Beautiful Savior’s Lutheran Women’s Missionary League welcomes you.


“There’s no question the church is behind you because in so many ways you are ahead of the church.” With those words, a Lutheran historian applauded the progress of the Lutheran Women’s Missionary League (LWML) since its founding in 1942. Its roots, however, go back nearly a century earlier.

Beginning in the 1850s, women of the Lutheran Church—Missouri Synod (LCMS) – started local auxiliaries to meet the needs of people—mending clothes for seminarians, equipping hospitals, establishing schools, developing convalescent and retirement homes, assisting orphanages and residences for people with disabilities, gathering clothing, furniture and food for indigents, and funding mission endeavors at home and abroad.

Not until the 1920s, however, did members of congregational societies begin to coordinate their efforts by uniting in state and regional leagues. Oklahoma was first in 1928, but it took more than a decade before official approval was granted for a national LCMS women’s organization.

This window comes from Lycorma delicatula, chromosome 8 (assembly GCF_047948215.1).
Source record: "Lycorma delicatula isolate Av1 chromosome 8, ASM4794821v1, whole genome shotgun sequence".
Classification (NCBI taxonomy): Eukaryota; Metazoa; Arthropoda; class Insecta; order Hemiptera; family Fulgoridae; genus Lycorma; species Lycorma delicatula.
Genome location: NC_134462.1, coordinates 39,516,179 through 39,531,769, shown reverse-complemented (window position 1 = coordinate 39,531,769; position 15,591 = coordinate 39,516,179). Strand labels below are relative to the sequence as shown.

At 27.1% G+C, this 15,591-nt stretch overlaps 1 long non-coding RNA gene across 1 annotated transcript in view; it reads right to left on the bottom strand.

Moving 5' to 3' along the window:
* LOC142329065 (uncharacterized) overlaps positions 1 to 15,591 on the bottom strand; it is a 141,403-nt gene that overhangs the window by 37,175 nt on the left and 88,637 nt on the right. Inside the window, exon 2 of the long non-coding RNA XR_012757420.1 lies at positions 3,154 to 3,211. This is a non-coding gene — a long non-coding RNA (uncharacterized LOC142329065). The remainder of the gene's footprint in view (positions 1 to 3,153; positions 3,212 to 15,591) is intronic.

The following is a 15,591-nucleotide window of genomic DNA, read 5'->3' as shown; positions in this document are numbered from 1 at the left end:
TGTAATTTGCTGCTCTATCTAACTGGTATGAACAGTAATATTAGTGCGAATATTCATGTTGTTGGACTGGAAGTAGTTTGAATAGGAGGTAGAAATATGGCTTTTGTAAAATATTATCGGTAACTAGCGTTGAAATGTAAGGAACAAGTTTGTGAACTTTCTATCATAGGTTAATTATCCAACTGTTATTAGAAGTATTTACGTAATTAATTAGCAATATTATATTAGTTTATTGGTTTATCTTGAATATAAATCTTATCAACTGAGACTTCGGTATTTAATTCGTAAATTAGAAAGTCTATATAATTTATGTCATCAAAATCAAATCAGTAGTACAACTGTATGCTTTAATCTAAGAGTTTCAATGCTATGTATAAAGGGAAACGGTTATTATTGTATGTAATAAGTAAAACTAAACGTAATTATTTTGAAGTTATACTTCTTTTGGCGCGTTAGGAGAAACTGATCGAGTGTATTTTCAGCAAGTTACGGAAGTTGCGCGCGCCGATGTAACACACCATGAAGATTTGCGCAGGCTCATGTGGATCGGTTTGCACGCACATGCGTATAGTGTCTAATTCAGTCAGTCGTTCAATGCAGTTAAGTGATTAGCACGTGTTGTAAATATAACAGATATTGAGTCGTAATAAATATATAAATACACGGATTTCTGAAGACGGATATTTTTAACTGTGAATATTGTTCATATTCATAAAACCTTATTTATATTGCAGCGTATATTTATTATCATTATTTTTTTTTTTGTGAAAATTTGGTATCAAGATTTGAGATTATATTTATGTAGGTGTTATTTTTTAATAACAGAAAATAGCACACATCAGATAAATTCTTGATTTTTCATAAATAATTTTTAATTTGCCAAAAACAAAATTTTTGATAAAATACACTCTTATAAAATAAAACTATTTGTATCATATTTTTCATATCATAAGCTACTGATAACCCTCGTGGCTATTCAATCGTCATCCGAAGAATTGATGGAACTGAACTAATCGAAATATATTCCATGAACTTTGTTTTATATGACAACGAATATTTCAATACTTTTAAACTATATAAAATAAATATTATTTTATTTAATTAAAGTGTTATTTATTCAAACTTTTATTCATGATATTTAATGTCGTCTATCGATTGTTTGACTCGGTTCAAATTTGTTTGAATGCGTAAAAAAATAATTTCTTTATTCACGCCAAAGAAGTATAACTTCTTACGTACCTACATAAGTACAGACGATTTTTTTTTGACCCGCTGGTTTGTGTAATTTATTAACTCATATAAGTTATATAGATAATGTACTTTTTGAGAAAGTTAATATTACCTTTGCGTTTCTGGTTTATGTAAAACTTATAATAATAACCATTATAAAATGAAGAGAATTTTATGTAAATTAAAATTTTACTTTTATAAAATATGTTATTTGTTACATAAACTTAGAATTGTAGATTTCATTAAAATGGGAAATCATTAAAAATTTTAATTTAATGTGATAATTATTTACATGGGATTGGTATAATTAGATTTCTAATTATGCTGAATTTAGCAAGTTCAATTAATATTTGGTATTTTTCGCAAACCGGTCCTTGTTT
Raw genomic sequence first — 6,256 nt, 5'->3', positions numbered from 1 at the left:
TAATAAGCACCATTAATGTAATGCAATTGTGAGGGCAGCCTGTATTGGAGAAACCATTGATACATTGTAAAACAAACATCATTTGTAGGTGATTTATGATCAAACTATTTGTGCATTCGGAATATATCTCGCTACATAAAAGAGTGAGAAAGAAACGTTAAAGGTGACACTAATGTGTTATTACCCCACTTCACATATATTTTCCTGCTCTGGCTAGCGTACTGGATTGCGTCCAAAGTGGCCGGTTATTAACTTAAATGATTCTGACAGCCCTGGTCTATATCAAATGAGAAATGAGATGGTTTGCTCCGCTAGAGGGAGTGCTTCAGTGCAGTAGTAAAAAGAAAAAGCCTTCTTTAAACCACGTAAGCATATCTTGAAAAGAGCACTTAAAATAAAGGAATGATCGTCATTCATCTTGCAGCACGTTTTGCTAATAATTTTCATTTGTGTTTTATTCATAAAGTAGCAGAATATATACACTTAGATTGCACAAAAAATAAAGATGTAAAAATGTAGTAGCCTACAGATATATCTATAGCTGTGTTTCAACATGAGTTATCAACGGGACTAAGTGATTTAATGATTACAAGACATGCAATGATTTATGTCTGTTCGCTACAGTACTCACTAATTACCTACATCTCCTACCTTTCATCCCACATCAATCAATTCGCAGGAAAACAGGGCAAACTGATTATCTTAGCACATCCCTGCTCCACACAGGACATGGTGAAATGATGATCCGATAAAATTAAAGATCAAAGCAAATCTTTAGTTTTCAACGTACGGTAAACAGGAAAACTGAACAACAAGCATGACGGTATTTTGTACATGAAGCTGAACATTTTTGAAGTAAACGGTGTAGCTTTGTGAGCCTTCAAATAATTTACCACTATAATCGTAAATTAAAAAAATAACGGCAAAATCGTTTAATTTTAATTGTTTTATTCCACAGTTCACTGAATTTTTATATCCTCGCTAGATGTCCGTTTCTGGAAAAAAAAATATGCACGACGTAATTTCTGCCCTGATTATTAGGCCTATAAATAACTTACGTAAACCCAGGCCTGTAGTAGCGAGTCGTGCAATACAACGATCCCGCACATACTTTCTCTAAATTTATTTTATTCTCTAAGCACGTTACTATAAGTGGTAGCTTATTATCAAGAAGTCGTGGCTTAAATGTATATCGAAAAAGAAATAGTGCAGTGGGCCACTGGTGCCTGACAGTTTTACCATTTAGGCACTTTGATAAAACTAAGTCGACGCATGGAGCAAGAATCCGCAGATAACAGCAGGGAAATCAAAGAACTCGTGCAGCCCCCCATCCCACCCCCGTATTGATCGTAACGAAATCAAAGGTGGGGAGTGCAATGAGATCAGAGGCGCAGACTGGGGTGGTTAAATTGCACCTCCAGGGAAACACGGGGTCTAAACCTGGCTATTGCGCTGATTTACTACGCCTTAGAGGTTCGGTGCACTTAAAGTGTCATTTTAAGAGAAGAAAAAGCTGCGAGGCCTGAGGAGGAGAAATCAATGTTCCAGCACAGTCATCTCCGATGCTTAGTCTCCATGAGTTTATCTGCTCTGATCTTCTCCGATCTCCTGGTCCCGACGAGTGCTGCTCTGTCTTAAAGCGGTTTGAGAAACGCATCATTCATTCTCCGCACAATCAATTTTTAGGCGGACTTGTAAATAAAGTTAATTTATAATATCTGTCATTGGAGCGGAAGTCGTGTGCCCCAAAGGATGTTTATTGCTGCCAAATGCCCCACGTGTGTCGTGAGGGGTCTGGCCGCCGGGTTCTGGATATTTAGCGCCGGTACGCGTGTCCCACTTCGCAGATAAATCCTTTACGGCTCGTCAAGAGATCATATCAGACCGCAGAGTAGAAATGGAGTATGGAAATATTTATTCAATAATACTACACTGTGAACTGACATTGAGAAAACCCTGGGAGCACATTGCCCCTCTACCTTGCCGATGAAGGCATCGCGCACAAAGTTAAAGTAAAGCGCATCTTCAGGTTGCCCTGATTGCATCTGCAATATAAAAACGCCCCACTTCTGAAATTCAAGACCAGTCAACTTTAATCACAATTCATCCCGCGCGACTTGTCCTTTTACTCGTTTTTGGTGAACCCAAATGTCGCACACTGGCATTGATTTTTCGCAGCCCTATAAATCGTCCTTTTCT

Why Purple?

The official colors of the Lutheran Women’s Missionary League are purple and gold. According to the the Southern Illinois Lutheran Woman’s Quarterly Supplement, October 1948, the Southern Illinois district was the first to adopt the colors of purple, symbolizing royalty, and gold, symbolizing value and integrity. The LWML Executive Board adopted purple and gold at their board meeting held on July 24, 1951, at the Commadore Hotel New York, New York. The minutes of this meeting state: “Motion was made by Mrs. Emil Frank to recommend that the colors Purple and Gold as suggested in the Handbook, be adopted as the official League colors. Action – Adopted.” This historical decision is noted on page 77 of Wings (© 1991).

Click here to visit the official LWML website.